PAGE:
The Federation of American Societies for Experimental Biology (FASEB)  appreciates the opportunity to
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The Federation of American Societies for Experimental Biology (FASEB) appreciates the opportunity to

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8401 CONNECTICUT AVENUE, SUITE 900 CHEVY CHASE, MARYLAND 20815-5817 TELEPHONE 301.941.0200 FAX 301.941.0259 www.endo-society.org NIH Stem Cell Guidelines, MSC 7997 9000 Rockville Pike Bethesda, Maryland, 20892-7997 Dear Dr. Kington: The Endocrine Society appreciates the opportunity to comment on the National Institutes of Health (NIH) draft guidelines on human embryonic stem cell (hESC) research. Founded in 1916, The Endocrine Society is the world’s oldest, largest and most active organization devoted to research on hormones and to the clinical practice of endocrinology. Today, The Endocrine Society’s membership consists of more than 14,000 scientists, physicians, educators, nurses and students in more than 100 countries. Society members represent all basic, applied and clinical interests in endocrinology. The Society supports expansion of the availability of hESC for research and therapeutic purposes as intended by Executive Order 13505. We encourage NIH to continue to fund research on adult stem cells and on induced pluripotent stem cells even as the availability of hESC is increased. We agree with the stringent but reasonable guidelines NIH has outlined to ensure that excess embryos from fertility treatments are obtained ethically for the derivation of hESC lines. The Society has concerns, however, about potential negative consequences that may arise if the eligibility guidelines are retroactively ...

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8401 C
ONNECTICUT
A
VENUE
, S
UITE
900

C
HEVY
C
HASE
, M
ARYLAND

20815-5817

T
ELEPHONE
301.941.0200

F
AX
301.941.0259

www.endo-society.org
NIH Stem Cell Guidelines, MSC 7997
9000 Rockville Pike
Bethesda, Maryland, 20892-7997
Dear Dr. Kington:
The Endocrine Society appreciates the opportunity to comment on the National Institutes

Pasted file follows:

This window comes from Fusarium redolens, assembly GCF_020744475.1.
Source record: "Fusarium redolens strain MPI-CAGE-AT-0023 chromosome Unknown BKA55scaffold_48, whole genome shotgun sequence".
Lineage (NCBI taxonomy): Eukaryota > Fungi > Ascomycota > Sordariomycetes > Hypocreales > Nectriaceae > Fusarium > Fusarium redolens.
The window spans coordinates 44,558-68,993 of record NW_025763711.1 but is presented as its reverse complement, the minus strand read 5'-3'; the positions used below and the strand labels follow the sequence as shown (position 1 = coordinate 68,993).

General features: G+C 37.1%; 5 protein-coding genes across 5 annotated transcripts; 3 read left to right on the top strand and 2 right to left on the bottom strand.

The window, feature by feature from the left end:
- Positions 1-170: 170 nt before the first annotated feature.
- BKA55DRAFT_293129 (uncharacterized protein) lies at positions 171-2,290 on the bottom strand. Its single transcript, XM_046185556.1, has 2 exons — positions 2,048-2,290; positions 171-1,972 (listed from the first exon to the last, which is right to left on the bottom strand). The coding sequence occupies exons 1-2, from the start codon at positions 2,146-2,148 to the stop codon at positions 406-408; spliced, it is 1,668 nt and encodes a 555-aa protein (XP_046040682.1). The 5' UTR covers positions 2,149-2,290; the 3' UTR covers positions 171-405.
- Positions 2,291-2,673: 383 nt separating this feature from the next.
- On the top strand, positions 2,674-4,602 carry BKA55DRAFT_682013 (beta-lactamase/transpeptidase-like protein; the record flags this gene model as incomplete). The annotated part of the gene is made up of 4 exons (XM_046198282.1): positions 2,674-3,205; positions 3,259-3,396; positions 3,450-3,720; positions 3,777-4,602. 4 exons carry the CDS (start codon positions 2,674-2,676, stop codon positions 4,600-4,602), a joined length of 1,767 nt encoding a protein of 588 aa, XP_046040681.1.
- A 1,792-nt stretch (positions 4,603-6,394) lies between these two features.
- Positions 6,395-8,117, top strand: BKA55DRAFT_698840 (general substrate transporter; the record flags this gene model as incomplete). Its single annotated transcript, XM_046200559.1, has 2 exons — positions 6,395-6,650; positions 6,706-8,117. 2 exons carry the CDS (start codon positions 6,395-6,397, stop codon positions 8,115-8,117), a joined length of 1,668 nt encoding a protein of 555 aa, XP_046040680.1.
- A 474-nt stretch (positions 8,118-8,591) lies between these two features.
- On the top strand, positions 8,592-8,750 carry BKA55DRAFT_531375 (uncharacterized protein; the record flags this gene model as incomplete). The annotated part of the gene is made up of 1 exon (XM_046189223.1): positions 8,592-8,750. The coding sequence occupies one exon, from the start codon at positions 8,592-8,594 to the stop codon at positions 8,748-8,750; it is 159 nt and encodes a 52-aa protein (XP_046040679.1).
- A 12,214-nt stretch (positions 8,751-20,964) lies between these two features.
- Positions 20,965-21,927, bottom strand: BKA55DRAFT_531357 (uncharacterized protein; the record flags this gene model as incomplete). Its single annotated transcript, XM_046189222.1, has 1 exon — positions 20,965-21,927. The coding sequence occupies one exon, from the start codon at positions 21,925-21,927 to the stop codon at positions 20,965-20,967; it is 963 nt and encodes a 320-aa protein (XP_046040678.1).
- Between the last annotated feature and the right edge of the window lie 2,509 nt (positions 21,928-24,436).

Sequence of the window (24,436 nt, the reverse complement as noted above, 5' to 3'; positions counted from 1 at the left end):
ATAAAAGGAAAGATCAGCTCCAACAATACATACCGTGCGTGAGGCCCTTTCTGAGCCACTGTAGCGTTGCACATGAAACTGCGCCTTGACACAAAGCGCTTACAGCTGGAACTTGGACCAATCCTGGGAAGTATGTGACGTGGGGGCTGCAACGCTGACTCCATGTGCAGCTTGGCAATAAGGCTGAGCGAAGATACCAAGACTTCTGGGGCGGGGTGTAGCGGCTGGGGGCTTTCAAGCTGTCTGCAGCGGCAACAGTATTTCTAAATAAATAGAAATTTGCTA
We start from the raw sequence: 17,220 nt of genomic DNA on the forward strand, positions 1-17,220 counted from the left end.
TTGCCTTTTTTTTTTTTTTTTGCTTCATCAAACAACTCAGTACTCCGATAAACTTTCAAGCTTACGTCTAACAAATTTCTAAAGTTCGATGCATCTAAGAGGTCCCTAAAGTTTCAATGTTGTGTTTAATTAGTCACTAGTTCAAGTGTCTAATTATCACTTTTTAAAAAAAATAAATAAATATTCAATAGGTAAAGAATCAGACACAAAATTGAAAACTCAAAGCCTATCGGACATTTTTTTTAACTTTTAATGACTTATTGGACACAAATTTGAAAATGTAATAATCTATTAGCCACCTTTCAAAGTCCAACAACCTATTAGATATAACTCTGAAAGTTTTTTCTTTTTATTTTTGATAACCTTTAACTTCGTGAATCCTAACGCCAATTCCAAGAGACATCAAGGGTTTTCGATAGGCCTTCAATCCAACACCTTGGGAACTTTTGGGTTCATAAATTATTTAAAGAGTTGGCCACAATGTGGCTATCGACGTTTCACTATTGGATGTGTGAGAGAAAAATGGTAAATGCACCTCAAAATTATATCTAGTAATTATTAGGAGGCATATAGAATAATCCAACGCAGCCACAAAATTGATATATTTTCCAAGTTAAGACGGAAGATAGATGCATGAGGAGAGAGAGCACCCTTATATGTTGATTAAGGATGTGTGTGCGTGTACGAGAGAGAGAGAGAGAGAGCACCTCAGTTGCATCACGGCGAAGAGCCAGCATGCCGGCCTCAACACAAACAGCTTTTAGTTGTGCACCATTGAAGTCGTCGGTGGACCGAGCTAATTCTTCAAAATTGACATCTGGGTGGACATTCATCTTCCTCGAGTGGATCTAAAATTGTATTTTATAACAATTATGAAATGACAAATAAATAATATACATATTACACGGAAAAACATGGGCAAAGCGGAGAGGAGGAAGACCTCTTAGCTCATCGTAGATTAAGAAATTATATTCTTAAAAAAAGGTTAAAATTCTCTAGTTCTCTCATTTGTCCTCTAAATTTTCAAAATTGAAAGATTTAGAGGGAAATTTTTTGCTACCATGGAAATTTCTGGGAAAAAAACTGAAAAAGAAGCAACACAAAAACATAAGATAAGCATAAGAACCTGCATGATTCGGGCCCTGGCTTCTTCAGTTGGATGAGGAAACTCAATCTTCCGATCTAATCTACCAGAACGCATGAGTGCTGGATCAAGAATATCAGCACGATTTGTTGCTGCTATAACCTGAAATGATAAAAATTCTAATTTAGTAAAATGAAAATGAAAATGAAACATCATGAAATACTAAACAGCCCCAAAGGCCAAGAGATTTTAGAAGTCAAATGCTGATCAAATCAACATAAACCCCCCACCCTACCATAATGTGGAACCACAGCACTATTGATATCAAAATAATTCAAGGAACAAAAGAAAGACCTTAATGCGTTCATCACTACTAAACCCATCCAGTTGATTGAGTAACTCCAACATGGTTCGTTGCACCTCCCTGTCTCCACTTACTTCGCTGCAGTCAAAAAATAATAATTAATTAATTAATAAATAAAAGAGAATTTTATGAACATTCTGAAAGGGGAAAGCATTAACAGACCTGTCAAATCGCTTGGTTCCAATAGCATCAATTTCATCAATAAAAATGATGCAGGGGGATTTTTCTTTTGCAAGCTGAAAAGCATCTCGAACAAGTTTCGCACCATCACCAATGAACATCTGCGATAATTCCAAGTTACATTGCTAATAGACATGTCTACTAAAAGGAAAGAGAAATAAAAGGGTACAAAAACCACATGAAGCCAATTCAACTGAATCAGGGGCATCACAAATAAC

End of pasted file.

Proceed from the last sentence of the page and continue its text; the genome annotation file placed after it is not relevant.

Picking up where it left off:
of Health (NIH) draft guidelines on human embryonic stem cell (hESC) research.
Founded in 1916, The Endocrine Society is the world’s oldest, largest and most active
organization devoted to research on hormones and to the clinical practice of
endocrinology.
Today, The Endocrine Society’s membership consists of more than
14,000 scientists, physicians, educators, nurses and students in more than 100 countries.
Society members represent all basic, applied and clinical interests in endocrinology.
The Society supports expansion of the availability of hESC for research and therapeutic
purposes as intended by Executive Order 13505.
We encourage NIH to continue to fund
research on adult stem cells and on induced pluripotent stem cells even as the availability
of hESC is increased.
We agree with the stringent but reasonable guidelines NIH has
outlined to ensure that excess embryos from fertility treatments are obtained ethically for
the derivation of hESC lines.
The Society has concerns, however, about potential negative consequences that may arise
if the eligibility guidelines are retroactively applied to currently available hESC lines.
Furthermore, we recommend that the scope of research allowed under federal funding be
broadened to include research on cells derived from somatic cell nuclear transfer
(SCNT).
Though we understand that it is currently not allowed by law, we feel that NIH